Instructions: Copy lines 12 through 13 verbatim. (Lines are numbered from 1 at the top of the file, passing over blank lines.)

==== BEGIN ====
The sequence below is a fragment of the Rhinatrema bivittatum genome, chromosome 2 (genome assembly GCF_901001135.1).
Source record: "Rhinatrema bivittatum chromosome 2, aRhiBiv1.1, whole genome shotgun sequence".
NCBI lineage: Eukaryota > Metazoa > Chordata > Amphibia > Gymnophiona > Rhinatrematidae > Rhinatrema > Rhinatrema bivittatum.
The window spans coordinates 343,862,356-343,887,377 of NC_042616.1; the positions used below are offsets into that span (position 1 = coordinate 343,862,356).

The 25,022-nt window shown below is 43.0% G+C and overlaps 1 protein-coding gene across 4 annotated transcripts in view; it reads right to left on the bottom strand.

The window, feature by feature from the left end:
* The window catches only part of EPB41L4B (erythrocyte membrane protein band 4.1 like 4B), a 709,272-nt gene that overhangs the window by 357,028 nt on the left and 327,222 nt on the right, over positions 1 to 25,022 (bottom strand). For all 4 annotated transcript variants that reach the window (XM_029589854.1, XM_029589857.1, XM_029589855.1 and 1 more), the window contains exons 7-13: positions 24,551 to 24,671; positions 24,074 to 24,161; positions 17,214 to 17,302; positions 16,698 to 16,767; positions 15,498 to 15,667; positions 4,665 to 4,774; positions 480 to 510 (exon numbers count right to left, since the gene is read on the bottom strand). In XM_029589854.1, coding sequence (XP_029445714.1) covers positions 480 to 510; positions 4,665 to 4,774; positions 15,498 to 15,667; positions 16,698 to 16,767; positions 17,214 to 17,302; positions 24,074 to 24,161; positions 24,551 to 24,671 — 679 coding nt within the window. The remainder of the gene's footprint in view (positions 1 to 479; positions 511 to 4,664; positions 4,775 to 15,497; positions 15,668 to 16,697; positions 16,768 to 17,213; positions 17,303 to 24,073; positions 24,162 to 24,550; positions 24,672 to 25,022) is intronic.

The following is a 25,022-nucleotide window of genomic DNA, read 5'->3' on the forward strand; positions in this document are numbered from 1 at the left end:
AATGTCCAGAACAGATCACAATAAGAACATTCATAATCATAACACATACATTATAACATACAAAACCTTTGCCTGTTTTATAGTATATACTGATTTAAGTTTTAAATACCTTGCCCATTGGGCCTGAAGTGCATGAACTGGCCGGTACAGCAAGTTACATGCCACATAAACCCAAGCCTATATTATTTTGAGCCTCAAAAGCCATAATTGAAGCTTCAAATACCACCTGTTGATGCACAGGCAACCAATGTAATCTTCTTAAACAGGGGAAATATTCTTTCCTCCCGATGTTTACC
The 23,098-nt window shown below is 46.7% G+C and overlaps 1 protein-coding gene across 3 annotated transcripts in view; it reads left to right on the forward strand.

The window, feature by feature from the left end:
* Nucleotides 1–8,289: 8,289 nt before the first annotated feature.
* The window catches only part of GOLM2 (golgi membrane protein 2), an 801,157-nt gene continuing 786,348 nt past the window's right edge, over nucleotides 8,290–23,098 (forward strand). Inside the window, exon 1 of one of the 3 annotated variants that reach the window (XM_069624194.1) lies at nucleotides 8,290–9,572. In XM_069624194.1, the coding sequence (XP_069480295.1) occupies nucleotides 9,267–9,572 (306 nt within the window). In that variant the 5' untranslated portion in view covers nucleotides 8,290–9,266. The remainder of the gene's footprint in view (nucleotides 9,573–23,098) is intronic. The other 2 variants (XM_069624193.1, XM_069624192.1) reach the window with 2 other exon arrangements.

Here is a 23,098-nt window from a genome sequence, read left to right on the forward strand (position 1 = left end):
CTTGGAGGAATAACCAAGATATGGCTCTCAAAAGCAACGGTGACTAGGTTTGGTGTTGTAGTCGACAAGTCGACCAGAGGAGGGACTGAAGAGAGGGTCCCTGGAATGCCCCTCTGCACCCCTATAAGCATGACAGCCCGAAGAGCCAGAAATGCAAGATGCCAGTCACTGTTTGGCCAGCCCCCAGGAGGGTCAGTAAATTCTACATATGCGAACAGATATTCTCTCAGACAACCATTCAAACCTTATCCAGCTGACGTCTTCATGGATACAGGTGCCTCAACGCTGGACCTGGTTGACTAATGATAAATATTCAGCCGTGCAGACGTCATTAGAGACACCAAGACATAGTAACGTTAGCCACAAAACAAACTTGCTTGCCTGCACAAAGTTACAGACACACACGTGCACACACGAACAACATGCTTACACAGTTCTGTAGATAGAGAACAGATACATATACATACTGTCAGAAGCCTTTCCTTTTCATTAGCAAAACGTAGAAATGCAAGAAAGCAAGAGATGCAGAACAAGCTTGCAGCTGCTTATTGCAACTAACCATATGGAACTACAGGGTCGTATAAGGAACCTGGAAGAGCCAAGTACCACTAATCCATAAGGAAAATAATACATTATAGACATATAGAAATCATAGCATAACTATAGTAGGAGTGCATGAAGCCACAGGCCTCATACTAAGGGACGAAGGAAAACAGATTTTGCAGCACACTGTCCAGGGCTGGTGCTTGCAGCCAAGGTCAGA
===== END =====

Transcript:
* Nucleotides 1–8,289: 8,289 nt before the first annotated feature.
* The window catches only part of GOLM2 (golgi membrane protein 2), an 801,157-nt gene continuing 786,348 nt past the window's right edge, over nucleotides 8,290–23,098 (forward strand). Inside the window, exon 1 of one of the 3 annotated variants that reach the window (XM_069624194.1) lies at nucleotides 8,290–9,572. In XM_069624194.1, the coding sequence (XP_069480295.1) occupies nucleotides 9,267–9,572 (306 nt within the window). In that variant the 5' untranslated portion in view covers nucleotides 8,290–9,266. The remainder of the gene's footprint in view (nucleotides 9,573–23,098) is intronic. The other 2 variants (XM_069624193.1, XM_069624192.1) reach the window with 2 other exon arrangements.